The researchers found that the Himalayan glaciers have lost ice ten times more quickly over the last few decades than on average since the last major glacier expansion 400-700 years ago, a period known as the Little Ice Age.
The study, published in the journal Scientific Reports, also shows that Himalayan glaciers are shrinking far more rapidly than glaciers in other parts of the world.
A team led by researchers at the University of Leeds, UK, made a reconstruction of the size and ice surfaces of 14,798 Himalayan glaciers during the Little Ice Age.
They calculated that the glaciers have lost around 40 per cent of their area — shrinking from a peak of 28,000 square kilometres (km2) to around 19,600 km2 today.
During that period they have also lost between 390 cubic kilometres (km3) and 586 km3 of ice, the researchers said.
The water released through that melting has raised sea levels across the world by between 0.92 millimetres (mm) and 1.38 mm, they said.
“Our findings clearly show that ice is now being lost from Himalayan glaciers at a rate that is at least ten times higher than the average rate over past centuries,” said study corresponding author Jonathan Carrivick, from the University of Leeds.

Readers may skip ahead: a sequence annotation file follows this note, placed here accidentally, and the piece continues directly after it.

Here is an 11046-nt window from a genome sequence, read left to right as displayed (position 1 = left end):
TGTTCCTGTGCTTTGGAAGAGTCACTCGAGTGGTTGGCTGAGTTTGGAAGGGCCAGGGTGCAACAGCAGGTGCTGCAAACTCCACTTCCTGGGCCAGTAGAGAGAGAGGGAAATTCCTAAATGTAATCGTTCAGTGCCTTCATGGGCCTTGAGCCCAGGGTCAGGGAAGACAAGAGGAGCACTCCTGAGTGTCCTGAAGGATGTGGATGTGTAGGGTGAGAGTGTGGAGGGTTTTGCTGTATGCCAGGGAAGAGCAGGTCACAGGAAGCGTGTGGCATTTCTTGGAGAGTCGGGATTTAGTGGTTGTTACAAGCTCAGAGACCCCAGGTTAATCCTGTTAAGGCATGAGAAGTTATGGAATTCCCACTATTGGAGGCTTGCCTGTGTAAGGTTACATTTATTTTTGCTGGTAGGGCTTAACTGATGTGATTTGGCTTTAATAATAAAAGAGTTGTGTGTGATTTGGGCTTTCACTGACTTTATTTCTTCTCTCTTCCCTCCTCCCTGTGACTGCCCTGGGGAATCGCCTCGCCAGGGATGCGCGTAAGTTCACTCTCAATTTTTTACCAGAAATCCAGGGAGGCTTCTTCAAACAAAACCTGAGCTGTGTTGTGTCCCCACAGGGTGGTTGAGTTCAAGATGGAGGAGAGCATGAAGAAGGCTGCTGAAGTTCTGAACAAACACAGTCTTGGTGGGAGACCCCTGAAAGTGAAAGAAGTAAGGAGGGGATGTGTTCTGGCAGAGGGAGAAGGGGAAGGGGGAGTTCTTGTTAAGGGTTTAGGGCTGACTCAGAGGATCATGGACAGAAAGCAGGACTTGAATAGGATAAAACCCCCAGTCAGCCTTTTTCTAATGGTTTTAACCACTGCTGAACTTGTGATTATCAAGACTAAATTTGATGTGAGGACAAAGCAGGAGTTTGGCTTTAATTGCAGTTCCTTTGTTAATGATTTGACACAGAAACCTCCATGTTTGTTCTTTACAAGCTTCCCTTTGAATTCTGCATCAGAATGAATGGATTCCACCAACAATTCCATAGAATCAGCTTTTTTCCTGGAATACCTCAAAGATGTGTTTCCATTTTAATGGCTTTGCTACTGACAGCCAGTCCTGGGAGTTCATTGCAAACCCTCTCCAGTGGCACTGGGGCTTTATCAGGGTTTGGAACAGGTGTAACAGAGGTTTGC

“This acceleration in the rate of loss has only emerged within the last few decades, and coincides with human-induced climate change,” Carrivick said.
The Himalayan mountain range is home to the world’s third-largest amount of glacier ice, after Antarctica and the Arctic and is often referred to as ‘the Third Pole’.
These rivers include the Brahmaputra, Ganges and Indus, they said.
The team used satellite images and digital elevation models to produce outlines of the glaciers’ extent 400-700 years ago and to ‘reconstruct’ the ice surface.
The satellite images revealed ridges that mark the former glacier boundaries and the researchers used the geometry of these ridges to estimate the former glacier extent and ice surface elevation.
Comparing the glacier reconstruction to the glacier now, determined the volume and hence mass loss between the Little Ice Age and now.